If, however, the user base has evolved into a larger, heterogenous group, consider creating different product variants to address the subgroups—think of Microsoft Visio Standard and Professional as examples for variants of the same product. Alternatively, you may want to unbundle one or more features into a new product, as Facebook did with Messenger in 2014 when the company released the messaging feature as a stand-alone app.
Capture your decisions and document the new strategy for your product, for instance by creating a new, forward-looking Product Vision Board. Before you proceed, carefully investigate your board for any major risks and assumptions. If you find some, take the time to validate them. Otherwise you risk implementing an unvalidated and potentially incorrect strategy.
Incrementally Replace the Product
Chances are that the existing product has grown over many years. Replacing it in one go may require a significant amount of time and money and it carries the risk of discovering issues late in the process. Incrementally replacing your product, for example, by using bimonthly releases that progressively enhance the product, avoids these issues. What’s more, it allows you to collect user feedback and data and discover issues and opportunities at an early stage. But it also means that you have to keep the old product working until the new one is ready to substitute it.
If you decide to create variants or unbundle features, determine which variant you will offer first or which product, the original or the new one, you are going to initially develop—unless you are able to create both in parallel. And if you look after a commercial product, you may have to find a small group of customers who are willing to be innovators/early adopters of the redeveloped product in exchange for the ability to influence its development.
Once you have identified the right way forward, capture your decisions in a product roadmap like my GO Product Roadmap. You should now be in a good position to stock the product backlog and create the right user stories.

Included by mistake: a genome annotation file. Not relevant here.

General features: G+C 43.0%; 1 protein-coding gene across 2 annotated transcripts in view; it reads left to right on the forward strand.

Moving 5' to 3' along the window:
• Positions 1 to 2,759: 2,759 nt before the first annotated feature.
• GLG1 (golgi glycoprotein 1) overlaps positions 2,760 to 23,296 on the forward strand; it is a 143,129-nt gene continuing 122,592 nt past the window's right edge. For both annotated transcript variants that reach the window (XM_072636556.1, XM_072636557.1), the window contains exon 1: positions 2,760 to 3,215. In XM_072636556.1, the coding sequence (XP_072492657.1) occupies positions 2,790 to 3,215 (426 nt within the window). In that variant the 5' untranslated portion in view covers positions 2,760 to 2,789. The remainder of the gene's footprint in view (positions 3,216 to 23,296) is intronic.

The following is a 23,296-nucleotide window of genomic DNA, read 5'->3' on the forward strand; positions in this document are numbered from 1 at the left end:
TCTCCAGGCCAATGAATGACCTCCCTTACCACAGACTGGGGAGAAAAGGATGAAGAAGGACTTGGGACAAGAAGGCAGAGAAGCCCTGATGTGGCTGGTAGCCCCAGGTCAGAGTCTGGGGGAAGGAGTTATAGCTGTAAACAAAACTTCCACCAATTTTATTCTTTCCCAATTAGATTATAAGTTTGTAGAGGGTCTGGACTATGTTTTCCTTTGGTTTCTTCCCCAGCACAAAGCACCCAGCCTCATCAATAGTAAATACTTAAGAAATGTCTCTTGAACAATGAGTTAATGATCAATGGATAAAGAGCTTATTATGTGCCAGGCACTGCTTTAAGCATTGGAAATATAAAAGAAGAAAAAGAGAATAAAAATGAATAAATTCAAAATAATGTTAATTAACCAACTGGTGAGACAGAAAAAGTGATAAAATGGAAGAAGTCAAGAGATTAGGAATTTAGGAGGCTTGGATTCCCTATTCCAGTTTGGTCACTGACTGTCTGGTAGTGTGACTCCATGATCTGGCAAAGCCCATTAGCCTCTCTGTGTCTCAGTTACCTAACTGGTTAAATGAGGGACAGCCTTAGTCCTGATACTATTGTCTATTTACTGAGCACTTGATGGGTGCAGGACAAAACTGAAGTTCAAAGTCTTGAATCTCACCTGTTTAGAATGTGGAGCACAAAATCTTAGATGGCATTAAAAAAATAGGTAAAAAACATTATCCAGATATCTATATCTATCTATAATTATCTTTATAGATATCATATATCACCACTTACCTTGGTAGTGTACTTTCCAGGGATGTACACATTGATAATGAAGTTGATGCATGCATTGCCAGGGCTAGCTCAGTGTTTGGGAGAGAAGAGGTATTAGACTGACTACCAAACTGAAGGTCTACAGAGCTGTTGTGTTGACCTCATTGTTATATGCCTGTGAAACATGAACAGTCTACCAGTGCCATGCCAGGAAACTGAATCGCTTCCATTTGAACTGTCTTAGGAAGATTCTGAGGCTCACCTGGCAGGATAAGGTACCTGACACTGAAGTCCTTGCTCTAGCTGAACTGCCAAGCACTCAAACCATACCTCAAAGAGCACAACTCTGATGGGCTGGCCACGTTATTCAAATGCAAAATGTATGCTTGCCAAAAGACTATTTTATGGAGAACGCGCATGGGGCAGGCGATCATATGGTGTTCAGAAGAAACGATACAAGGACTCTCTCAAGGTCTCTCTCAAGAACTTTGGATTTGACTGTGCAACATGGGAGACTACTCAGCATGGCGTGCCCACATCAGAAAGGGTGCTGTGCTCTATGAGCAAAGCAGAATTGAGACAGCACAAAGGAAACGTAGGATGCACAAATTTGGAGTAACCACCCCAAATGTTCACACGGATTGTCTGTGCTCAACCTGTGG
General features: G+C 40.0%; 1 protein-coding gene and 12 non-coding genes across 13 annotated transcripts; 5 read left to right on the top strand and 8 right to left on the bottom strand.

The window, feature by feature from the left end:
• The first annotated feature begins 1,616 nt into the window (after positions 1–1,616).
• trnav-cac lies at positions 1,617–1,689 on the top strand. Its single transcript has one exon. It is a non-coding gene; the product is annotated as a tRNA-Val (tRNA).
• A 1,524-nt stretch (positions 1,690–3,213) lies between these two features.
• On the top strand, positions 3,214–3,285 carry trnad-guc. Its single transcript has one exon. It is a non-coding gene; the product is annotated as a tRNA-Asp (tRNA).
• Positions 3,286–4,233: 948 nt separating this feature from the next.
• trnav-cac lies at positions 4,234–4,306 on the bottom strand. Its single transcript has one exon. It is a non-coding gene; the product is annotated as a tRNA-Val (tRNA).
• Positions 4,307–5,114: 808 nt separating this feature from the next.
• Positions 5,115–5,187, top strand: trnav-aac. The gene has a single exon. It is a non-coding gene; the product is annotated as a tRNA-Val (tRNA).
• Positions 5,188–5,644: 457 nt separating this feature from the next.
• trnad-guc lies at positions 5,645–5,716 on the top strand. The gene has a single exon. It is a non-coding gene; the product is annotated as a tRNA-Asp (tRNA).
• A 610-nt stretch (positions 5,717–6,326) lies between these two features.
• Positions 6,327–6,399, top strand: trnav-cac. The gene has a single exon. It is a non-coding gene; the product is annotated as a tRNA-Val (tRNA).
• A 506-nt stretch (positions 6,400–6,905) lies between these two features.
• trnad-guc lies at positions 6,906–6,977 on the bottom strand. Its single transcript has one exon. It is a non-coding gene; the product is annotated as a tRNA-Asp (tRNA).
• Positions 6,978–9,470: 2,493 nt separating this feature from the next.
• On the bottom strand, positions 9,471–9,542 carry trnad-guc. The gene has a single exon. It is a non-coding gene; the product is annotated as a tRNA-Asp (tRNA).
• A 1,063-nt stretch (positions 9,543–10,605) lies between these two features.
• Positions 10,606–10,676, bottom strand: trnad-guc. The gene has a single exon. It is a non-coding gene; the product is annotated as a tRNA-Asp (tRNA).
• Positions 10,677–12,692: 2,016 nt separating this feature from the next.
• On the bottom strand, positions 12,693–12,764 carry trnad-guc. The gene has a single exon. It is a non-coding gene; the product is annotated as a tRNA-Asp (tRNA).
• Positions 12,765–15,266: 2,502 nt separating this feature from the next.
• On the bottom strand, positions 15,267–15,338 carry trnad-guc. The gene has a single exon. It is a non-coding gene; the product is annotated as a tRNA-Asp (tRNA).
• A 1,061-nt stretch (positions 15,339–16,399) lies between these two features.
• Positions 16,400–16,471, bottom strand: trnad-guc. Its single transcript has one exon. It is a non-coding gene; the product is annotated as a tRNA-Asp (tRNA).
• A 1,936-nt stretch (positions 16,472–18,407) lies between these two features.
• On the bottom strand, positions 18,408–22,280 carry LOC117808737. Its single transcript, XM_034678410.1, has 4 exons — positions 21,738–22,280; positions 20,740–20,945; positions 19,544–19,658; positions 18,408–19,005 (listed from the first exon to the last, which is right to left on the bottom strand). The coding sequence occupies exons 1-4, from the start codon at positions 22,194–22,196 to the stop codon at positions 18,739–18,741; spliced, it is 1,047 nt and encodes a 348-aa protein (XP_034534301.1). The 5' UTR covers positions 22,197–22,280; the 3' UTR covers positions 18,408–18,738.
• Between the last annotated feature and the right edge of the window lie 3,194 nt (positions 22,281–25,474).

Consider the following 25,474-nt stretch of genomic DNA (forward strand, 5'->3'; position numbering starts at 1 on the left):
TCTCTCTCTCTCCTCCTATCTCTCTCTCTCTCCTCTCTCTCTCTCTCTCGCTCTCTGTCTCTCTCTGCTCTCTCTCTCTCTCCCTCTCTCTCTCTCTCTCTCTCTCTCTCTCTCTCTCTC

Invest in Quality and Proactively Manage Your Portfolio
Several years ago, I worked on a new telco product that was destined to replace its predecessor. The new offering, built with cutting-edge technologies, was intended to have a superior user experience and significantly reduced maintenance cost. Unfortunately, the development effort took longer than expected. To avoid further delays, management decided that the development teams should do whatever they could to get new features out as fast as possible; development practices such as test-driven development, pair programming, and continuous integration were seen as unnecessary and went out of the window. Sadly, the new product’s code ended up being as messy and buggy as the old one thereby invalidating a major reason for developing it.
While this story may sound extreme, rushing out product replacements is not uncommon in my experience. Organisations sometimes procrastinate the redevelopment effort for so long that quickly having the new product available becomes absolutely mandatory. To avoid this mistake, make sure you are aware of the technical debt in your product and start a re-writing effort early enough.
Additionally, you should do what you can to ensure that the new product has the right architecture and a clean code base, that it is easy to extend and maintain. Use a Definition of Done, only accept work results that comply to this definition, and encourage the development team(s) to apply agile development practices.
Finally, establish a portfolio management process and track your products’s life cycle stage. Pay close attention to your cash cows and pets (formerly known as dogs) and make sure that you invest early enough in new products to replace them and avoid having to rush out their replacements. This makes it considerably easier to carry out the necessary discovery and strategizing work and develop a product with the right quality.